10 Ways Newspapers Are Using Pinterest (Besides Fluff)
Note: This post appeared in the September/October issue of Quill.
Pinterest might have a reputation as a social network for sharing recipes and fashion tips, but news organizations across the country are embracing Pinterest in innovating ways.
In case you’re not acquainted, Pinterest is an image-based social network where users post links and photos onto different topic boards. The posts show up as a stream of images, like photos pinned to a bulletin board.
Each user can create and pin to dozens of different topic boards, to share different types of content. Like with Twitter, you can follow other people – or individual boards – on Pinterest, to see what items they are pinning.
The simplicity and visual appeal give posters a different approach to attract interest for their content.
Several newspapers are using Pinterest for fashion, food and other features items. The New York Times, for example, started its Pinterest page in June with boards on shoes, food and fashion.
But the visual power of the social network can extend well beyond fluff stories, as the following examples show.
Front Pages: Several news organizations have boards that highlight their front page each day. The pins link back to the newspapers’ websites.
Quotes: Lack a photo? You can do like the Wall Street Journal and the Mercury News: grab wacky pull quotes from a story to draw a reader in. Pins link directly to the article.
User-Submitted Content News organizations have created boards for everything from prom pictures to engagement announcements, to share their readers’ content with a broader audience.
Staff Bios: Many news organizations are posting photos of staff members, with contact info and links to their content on the news site.
Illustrations: The Wall Street Journal has a board of its “hedcuts,” those dot-ink portraits that have become a signature illustration in each day’s newspaper. The illustrations are impressive on their own. But a sea of the illustrations on a Pinterest board is a fascinating back door to interesting stories you might have missed in print, or online.
Different twist on political candidates: The Washington Post has boards for biographical information about presidential candidates Barack Obama and Mitt Romney, for a different approach to profiles about the candidates, complete with childhood and wedding photos.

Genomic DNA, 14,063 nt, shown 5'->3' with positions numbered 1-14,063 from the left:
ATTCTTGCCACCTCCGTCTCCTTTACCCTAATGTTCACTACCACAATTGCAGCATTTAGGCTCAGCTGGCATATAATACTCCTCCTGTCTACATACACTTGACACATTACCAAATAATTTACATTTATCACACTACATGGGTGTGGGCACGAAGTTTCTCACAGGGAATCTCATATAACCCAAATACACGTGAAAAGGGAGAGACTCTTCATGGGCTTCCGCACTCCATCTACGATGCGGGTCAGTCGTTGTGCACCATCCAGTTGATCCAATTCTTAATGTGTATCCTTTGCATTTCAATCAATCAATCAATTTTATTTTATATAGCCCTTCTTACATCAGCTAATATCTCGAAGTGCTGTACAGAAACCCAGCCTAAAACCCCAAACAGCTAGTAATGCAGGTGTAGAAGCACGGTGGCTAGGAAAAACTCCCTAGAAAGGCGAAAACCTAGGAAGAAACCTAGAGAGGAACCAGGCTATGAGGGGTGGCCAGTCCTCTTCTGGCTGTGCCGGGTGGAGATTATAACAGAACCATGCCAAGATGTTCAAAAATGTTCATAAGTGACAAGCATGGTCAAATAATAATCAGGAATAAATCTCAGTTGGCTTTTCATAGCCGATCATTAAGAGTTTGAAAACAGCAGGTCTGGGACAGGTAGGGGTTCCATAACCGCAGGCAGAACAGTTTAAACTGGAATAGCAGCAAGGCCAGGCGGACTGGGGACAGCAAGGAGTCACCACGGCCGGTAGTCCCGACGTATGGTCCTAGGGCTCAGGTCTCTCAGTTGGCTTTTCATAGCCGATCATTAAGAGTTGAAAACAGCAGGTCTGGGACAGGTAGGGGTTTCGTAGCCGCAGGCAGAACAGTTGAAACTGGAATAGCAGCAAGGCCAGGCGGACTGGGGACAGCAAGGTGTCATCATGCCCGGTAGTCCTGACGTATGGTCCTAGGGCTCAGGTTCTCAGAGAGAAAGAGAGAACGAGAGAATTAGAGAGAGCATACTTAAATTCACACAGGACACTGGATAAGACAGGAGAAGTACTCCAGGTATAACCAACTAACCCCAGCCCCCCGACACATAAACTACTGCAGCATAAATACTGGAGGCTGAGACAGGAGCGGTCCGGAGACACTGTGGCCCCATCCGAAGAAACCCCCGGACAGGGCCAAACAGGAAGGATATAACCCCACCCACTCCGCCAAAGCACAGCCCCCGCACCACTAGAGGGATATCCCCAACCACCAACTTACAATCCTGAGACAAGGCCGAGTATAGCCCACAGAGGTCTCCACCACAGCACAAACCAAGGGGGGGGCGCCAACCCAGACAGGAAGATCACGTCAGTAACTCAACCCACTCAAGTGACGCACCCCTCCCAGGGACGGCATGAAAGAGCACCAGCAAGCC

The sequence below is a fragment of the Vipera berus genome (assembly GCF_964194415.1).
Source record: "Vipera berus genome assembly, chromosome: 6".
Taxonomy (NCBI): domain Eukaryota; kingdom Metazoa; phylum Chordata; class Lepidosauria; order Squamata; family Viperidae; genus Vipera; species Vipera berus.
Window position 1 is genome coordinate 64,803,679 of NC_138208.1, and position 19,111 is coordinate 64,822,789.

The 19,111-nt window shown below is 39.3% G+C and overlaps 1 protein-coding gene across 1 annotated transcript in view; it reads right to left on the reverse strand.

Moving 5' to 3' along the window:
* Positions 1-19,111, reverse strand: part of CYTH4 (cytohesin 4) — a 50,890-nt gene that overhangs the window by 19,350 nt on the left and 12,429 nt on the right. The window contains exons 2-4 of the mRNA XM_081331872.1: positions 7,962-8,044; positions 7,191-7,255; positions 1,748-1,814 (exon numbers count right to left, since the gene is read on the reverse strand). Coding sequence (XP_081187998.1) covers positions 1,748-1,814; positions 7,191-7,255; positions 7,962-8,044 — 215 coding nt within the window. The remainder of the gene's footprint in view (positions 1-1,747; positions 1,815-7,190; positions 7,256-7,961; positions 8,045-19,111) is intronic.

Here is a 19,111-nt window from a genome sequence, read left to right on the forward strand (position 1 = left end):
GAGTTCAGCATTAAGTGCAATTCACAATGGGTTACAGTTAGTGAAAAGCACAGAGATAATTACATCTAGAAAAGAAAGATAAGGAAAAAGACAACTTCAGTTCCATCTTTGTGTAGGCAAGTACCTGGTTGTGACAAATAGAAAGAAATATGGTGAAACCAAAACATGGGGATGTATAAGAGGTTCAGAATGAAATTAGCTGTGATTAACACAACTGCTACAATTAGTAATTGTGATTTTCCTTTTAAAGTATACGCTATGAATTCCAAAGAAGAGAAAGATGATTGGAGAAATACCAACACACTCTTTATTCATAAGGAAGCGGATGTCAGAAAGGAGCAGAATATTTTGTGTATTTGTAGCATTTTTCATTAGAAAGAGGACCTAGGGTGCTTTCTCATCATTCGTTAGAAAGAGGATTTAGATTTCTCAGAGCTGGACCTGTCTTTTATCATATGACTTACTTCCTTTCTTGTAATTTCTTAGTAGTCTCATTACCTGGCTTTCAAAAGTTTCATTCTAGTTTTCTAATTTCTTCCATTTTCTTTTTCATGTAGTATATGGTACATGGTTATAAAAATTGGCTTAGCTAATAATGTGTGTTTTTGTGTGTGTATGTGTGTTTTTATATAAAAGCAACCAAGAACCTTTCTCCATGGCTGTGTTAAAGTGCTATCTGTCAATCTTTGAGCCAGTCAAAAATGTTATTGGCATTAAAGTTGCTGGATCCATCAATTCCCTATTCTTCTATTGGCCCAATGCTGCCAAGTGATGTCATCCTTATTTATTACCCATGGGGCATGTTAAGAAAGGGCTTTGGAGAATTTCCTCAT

Outside content: The Guardian of London has a board called “On Our Radar,” in which the news organization links to news stories it finds from other sources.
Profiles: The Des Moines Register has a board called “Interesting People” that links to news stories, blog posts and other features about people in Des Moines.
Special projects: Digital First Media newspapers have a Pinterest board for their special reporting project on homecoming veterans.
Community Guides: From The Morning Journal’s guide to Ohio golf courses, to the Denver Post’s Favorite Colorado Places board, newspapers are using the visual ability of Pinterest to offer a public service to readers.
The key, as with any social network, is engaging your audience. Invite readers to contribute their own content to boards, as the Atlanta Journal Constitution does.
And make sure you aren’t spamming your readers with feeds of only your content. Keep the pins interesting – and don’t be afraid to share content that isn’t from your news site.
Want to learn more, or find other newspapers who are using Pinterest? Follow Joanne Phillips on Pinterest or Twitter. She’s tracking new newspapers that join in and has a great board with more than 150 different news Pinterest sites.
Jodie Mozdzer Gil is an assistant professor of multimedia journalism at Southern Connecticut State University. She previously reported for the Valley Independent Sentinel, the Hartford Courant and the Waterbury Republican American. You can follow her on Twitter @mozactly.
Defending the First Amendment and promoting open government are more crucial now than ever. Join SPJ's fight for the publics right to know either as an SPJ Supporter or a professional, student or retired journalist.